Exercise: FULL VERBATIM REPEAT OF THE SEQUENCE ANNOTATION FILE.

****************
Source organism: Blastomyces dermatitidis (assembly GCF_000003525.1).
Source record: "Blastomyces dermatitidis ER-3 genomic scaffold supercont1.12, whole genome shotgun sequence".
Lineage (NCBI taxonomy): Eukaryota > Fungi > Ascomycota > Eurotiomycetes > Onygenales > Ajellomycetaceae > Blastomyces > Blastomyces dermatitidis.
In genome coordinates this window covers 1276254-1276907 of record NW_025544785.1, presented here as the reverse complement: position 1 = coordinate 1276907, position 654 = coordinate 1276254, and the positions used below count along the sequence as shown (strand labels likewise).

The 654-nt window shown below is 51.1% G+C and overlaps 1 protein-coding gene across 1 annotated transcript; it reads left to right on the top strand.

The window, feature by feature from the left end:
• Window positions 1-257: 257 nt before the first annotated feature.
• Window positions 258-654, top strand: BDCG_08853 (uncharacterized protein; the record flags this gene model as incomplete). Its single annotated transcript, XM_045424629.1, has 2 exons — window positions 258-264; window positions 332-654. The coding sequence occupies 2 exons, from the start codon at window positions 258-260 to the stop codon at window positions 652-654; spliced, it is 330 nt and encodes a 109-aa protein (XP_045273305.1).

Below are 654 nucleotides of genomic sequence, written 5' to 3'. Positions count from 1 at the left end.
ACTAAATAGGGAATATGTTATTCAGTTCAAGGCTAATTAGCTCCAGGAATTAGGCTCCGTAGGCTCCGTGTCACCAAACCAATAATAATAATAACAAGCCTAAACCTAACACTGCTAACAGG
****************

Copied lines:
Source organism: Blastomyces dermatitidis (assembly GCF_000003525.1).
Source record: "Blastomyces dermatitidis ER-3 genomic scaffold supercont1.12, whole genome shotgun sequence".
Lineage (NCBI taxonomy): Eukaryota > Fungi > Ascomycota > Eurotiomycetes > Onygenales > Ajellomycetaceae > Blastomyces > Blastomyces dermatitidis.
In genome coordinates this window covers 1276254-1276907 of record NW_025544785.1, presented here as the reverse complement: position 1 = coordinate 1276907, position 654 = coordinate 1276254, and the positions used below count along the sequence as shown (strand labels likewise).

The 654-nt window shown below is 51.1% G+C and overlaps 1 protein-coding gene across 1 annotated transcript; it reads left to right on the top strand.

The window, feature by feature from the left end:
• Window positions 1-257: 257 nt before the first annotated feature.
• Window positions 258-654, top strand: BDCG_08853 (uncharacterized protein; the record flags this gene model as incomplete). Its single annotated transcript, XM_045424629.1, has 2 exons — window positions 258-264; window positions 332-654. The coding sequence occupies 2 exons, from the start codon at window positions 258-260 to the stop codon at window positions 652-654; spliced, it is 330 nt and encodes a 109-aa protein (XP_045273305.1).

Below are 654 nucleotides of genomic sequence, written 5' to 3'. Positions count from 1 at the left end.
ACTAAATAGGGAATATGTTATTCAGTTCAAGGCTAATTAGCTCCAGGAATTAGGCTCCGTAGGCTCCGTGTCACCAAACCAATAATAATAATAACAAGCCTAAACCTAACACTGCTAACAGG